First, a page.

The great comic tradition that was built up in Italy between the late fifteenth and mid-sixteenth century also was affected by the religious controversies of the time. As the Counter-Reformation aimed for reform of both the church and society, the forms of erudite comedy grew increasingly more serious and high-minded in tone. In the second half of the sixteenth century, a new form known as commedia grave treated more serious themes. While these new plays mixed pathos and humor, the commedia grave more generally inspired yet a third genre known as tragi-comedy toward the end of the sixteenth century. In contrast to ancient and erudite comedies, the messages of tragicomedies were more essentially Christian in nature. In plays like Il Pastor Fido (The Faithful Shepherd), the writer Battista Guarini, an early master of tragicomedy, showed the central character facing the sufferings of the world, yet still achieving ultimate redemption through the powers of Divine Providence. This new strain of drama played more to the tastes of the Counter Reformation for high-minded themes that might uplift viewers and teach moral values.


introduction: The great Italian poet and dramatist Pietro Aretino included the following description of Cimador, a Commedia dell'Arte clown, in a letter to a friend.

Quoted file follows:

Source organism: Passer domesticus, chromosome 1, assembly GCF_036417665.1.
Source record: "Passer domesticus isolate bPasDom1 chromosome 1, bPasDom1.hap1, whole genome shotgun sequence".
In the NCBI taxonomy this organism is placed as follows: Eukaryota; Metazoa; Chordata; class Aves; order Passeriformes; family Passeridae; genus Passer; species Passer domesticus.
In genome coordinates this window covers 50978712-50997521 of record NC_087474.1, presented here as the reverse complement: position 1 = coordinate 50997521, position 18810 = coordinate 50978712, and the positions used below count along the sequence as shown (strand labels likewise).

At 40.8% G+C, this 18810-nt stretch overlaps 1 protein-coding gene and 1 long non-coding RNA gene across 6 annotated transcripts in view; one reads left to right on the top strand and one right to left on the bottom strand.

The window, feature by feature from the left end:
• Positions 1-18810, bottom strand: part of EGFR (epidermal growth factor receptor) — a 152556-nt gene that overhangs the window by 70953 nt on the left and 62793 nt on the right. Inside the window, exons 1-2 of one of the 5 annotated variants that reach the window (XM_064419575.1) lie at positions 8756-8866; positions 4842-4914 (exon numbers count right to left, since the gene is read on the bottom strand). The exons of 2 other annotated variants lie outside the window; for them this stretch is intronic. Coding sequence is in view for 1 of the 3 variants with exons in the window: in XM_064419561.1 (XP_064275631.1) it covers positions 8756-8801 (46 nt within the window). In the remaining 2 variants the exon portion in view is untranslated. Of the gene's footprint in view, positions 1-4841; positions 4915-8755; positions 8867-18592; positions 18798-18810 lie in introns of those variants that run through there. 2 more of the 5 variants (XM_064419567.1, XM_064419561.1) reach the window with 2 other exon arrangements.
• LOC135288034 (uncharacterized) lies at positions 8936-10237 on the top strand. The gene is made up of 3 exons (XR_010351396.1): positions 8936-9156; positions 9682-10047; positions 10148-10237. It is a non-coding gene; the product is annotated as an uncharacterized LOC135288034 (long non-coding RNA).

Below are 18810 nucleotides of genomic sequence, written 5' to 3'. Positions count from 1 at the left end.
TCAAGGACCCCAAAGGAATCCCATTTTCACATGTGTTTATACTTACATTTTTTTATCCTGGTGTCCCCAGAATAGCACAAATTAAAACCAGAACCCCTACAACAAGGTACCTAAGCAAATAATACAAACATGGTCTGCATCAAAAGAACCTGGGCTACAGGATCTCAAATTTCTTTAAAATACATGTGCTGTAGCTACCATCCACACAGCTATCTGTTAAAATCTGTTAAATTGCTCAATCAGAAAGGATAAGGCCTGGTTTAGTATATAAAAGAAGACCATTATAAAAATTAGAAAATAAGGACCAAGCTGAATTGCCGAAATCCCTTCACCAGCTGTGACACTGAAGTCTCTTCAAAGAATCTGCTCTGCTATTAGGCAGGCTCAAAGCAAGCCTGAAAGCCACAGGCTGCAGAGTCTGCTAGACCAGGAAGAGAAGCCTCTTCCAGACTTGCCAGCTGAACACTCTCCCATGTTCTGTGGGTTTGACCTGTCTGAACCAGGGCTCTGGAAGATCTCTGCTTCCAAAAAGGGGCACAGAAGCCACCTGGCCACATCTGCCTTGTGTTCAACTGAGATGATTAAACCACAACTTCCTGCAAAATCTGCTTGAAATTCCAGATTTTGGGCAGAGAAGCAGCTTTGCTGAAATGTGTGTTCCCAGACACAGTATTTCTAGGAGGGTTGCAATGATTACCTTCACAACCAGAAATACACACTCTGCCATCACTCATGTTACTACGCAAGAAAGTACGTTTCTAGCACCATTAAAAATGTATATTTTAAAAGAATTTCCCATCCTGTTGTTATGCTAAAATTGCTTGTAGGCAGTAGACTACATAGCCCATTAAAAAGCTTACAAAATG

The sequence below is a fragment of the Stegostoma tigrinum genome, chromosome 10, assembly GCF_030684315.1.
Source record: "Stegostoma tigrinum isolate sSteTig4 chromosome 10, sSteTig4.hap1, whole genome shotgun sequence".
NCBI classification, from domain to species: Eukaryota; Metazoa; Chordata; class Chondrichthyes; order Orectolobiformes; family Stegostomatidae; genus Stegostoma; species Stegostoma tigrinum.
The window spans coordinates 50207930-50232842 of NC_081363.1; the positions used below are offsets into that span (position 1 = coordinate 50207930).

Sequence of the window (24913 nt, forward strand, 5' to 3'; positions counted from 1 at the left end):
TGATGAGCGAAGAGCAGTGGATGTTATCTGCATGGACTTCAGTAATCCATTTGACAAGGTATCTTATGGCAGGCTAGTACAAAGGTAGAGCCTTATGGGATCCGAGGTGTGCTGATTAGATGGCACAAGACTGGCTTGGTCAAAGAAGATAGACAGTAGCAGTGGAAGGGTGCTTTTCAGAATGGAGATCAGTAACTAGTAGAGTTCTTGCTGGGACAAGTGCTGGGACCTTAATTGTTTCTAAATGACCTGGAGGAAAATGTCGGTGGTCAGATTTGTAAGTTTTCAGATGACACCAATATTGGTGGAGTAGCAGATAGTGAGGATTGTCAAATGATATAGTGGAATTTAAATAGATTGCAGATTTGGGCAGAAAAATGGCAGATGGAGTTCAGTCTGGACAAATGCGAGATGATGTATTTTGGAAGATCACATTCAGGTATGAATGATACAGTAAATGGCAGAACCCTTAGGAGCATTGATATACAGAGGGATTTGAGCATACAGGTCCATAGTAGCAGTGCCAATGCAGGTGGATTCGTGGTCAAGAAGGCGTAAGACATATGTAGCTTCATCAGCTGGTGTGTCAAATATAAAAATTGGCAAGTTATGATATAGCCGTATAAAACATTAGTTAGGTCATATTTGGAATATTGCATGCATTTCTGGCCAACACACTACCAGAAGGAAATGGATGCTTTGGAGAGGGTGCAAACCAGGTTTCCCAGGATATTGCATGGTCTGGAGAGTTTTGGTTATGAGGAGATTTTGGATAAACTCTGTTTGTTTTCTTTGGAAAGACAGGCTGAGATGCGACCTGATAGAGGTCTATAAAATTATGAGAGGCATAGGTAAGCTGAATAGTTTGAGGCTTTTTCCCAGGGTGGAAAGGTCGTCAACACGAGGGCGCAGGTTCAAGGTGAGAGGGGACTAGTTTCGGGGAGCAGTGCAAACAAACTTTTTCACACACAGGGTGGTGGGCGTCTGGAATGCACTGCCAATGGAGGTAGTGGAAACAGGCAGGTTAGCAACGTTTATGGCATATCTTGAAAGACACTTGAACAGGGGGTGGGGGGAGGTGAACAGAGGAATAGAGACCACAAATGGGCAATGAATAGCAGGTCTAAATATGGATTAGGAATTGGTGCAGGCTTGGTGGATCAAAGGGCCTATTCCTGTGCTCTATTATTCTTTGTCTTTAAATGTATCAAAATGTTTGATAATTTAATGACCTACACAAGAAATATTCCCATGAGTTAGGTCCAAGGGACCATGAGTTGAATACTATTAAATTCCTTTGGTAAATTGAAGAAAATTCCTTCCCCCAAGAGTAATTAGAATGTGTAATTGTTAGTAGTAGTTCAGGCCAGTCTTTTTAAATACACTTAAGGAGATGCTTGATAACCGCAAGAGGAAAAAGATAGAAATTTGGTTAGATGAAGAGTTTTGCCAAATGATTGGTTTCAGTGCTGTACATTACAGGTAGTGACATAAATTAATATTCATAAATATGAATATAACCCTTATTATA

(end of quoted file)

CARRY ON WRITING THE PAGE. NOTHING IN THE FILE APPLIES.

Ha! ha! ha! I'm still laughing about one they called the son of Giampolo, a Venetian I think, who imitated an assortment of voices while concealed behind a door. He did a porter well enough for anyone from Bergamo to have given him the palm. When the porter enquired of an old woman about a lady, in imitating the old woman he would say, "And what do you want from my lady?" And in reply said to her, "I should like to speak with her," and in just the way such a rascal would do he added, "Madonna, Oh! Madonna, I'm dying, and I can feel my lung bubbling like washed tripe." He could complain like a porter in the most perfect way in the world, and when he began to fondle her he joked away with the sort of remarks sure to spoil her Lent and make her break her fast. Then in the midst of this game who should appear but her senile old husband, who at the sight of the porter made an uproar that sounded like a peasant who finds his cherry tree being robbed—and the porter replied "Oh sir! Sir! Ah ha!" and laughed and gestured like an idiot. "Oh, go your way!" said the old man, "You're a drunken ass!" Then having got the servant woman to remove his boots, he would tell his wife a garbled tale about Sofi and the Turk, and made everyone collapse with laughter as, farting all the while, he would swear never again to eat food that gave him the wind. When he had been put to bed, and was snoring away in his sleep, this same buffoon became the porter again, and after much laughing and crying with the lady began to shake her fur […] you'd have howled listening to the noise they made tooing and fro-ing together, the vulgar remarks of the porter nicely counterpointing the lady's cries of "Do it to me!"